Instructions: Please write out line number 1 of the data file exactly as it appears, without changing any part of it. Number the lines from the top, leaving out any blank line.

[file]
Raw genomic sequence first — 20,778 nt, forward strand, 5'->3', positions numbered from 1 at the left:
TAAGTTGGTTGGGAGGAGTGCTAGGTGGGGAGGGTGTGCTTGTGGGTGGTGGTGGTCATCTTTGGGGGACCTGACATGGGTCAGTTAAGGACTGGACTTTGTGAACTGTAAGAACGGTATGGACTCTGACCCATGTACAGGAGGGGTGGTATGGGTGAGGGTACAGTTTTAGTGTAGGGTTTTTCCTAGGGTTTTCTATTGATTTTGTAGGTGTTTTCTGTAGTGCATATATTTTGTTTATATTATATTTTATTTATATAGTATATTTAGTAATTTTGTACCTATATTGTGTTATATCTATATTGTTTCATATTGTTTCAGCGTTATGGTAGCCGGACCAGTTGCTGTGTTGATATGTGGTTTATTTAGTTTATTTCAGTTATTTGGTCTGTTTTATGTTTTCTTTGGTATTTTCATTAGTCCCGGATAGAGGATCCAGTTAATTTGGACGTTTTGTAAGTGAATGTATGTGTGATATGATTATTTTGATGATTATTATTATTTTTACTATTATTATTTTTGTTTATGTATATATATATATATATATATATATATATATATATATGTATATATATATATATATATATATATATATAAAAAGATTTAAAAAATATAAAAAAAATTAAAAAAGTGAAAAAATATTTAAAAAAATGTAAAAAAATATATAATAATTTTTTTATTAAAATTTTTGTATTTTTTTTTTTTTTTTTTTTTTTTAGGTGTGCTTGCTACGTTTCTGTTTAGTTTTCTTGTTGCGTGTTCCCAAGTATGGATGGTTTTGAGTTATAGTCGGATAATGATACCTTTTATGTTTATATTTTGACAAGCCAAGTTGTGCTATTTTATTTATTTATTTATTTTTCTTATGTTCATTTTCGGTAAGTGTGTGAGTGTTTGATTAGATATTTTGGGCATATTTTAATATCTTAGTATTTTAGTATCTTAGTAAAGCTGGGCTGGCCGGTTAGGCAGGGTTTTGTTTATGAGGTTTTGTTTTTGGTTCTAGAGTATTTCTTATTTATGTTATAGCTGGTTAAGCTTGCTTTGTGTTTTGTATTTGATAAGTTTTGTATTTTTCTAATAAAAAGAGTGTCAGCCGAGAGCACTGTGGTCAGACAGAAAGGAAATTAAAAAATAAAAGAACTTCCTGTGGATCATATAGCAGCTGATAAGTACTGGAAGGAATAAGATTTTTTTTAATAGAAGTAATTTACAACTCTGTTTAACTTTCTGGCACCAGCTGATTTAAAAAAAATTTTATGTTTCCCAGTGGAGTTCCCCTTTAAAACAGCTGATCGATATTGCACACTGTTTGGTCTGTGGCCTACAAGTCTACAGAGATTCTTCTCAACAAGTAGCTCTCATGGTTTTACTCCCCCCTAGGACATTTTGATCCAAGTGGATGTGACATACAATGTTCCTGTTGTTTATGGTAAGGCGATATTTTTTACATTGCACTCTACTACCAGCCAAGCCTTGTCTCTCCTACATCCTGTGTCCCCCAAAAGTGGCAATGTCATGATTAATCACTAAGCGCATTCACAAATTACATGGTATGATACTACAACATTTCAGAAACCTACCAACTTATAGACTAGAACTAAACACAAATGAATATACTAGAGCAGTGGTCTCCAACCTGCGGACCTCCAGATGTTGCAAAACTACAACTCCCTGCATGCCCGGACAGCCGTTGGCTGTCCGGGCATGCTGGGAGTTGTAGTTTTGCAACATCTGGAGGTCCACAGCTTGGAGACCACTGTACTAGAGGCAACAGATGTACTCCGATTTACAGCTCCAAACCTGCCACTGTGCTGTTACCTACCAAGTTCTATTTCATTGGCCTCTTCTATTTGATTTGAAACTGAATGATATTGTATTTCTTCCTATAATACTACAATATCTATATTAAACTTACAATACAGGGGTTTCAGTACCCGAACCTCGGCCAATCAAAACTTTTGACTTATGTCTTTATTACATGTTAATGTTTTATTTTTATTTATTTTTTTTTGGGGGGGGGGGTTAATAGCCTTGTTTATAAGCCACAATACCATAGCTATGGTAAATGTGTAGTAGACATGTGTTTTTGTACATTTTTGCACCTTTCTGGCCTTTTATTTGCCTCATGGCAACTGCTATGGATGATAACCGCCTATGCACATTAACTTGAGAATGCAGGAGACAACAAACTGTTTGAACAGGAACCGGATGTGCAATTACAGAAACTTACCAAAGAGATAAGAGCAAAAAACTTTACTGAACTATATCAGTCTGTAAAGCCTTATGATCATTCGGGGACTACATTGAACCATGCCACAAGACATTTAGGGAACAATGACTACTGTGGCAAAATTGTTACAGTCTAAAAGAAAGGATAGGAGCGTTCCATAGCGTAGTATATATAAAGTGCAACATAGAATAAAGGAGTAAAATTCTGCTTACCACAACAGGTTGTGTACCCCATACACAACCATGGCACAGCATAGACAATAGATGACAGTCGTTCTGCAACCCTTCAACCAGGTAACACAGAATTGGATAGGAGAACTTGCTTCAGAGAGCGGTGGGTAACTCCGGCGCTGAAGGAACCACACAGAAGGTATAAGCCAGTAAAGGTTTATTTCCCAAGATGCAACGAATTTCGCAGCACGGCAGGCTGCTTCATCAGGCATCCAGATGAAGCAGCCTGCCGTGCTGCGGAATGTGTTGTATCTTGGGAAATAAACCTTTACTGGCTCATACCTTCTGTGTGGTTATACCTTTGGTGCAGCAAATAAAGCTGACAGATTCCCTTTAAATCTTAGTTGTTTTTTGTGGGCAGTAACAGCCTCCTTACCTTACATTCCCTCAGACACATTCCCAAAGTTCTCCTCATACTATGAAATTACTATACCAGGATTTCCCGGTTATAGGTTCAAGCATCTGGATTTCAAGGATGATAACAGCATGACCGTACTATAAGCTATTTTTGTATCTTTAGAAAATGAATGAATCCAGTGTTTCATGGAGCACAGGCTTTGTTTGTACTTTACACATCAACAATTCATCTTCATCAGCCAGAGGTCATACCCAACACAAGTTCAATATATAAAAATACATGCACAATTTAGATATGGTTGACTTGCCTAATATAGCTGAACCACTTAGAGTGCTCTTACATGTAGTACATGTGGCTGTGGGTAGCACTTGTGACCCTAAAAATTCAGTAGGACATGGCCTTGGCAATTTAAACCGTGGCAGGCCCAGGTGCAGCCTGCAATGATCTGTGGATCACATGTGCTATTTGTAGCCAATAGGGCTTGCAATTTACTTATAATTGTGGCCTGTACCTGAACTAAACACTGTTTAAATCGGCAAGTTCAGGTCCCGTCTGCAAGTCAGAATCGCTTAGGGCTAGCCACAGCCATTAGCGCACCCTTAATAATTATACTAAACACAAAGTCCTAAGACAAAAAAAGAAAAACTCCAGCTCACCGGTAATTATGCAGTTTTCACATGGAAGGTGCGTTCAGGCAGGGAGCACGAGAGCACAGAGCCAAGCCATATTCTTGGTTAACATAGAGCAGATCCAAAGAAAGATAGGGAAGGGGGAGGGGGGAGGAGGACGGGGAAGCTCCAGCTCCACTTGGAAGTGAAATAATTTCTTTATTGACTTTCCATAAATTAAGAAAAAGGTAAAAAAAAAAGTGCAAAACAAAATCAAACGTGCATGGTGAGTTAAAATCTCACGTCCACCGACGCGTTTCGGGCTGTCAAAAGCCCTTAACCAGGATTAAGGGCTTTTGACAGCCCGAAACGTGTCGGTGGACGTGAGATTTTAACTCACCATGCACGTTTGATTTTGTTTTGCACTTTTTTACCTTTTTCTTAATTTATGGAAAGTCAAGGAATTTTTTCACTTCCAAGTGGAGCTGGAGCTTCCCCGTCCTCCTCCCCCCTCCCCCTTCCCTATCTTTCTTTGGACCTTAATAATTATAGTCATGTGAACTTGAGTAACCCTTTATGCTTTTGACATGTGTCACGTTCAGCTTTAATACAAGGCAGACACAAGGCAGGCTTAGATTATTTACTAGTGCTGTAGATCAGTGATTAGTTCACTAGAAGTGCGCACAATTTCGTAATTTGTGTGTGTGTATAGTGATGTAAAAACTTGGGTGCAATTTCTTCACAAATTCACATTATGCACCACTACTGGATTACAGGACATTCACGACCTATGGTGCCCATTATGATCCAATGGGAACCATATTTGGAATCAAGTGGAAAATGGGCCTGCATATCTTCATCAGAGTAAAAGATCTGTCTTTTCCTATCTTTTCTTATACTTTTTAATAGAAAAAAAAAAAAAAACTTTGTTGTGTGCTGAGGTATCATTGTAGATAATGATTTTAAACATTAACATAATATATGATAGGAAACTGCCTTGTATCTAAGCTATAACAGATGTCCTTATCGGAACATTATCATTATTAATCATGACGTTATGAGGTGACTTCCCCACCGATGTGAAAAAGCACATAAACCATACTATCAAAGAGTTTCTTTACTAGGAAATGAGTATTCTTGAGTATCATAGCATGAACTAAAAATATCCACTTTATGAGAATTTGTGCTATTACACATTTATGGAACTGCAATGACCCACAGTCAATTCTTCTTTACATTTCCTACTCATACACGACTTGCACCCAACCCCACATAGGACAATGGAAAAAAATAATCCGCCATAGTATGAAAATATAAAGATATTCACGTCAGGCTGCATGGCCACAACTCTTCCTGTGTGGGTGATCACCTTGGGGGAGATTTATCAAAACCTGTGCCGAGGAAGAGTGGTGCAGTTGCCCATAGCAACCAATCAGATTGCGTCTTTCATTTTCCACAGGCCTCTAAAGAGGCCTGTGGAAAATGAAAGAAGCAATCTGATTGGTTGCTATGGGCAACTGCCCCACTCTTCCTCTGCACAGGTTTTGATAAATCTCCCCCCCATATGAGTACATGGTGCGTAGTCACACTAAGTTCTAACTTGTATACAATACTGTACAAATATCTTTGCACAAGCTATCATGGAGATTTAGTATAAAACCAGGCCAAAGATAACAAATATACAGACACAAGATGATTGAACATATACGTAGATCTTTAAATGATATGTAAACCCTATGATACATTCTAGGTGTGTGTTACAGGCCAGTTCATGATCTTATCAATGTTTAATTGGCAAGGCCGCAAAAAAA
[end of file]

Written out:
Raw genomic sequence first — 20,778 nt, forward strand, 5'->3', positions numbered from 1 at the left: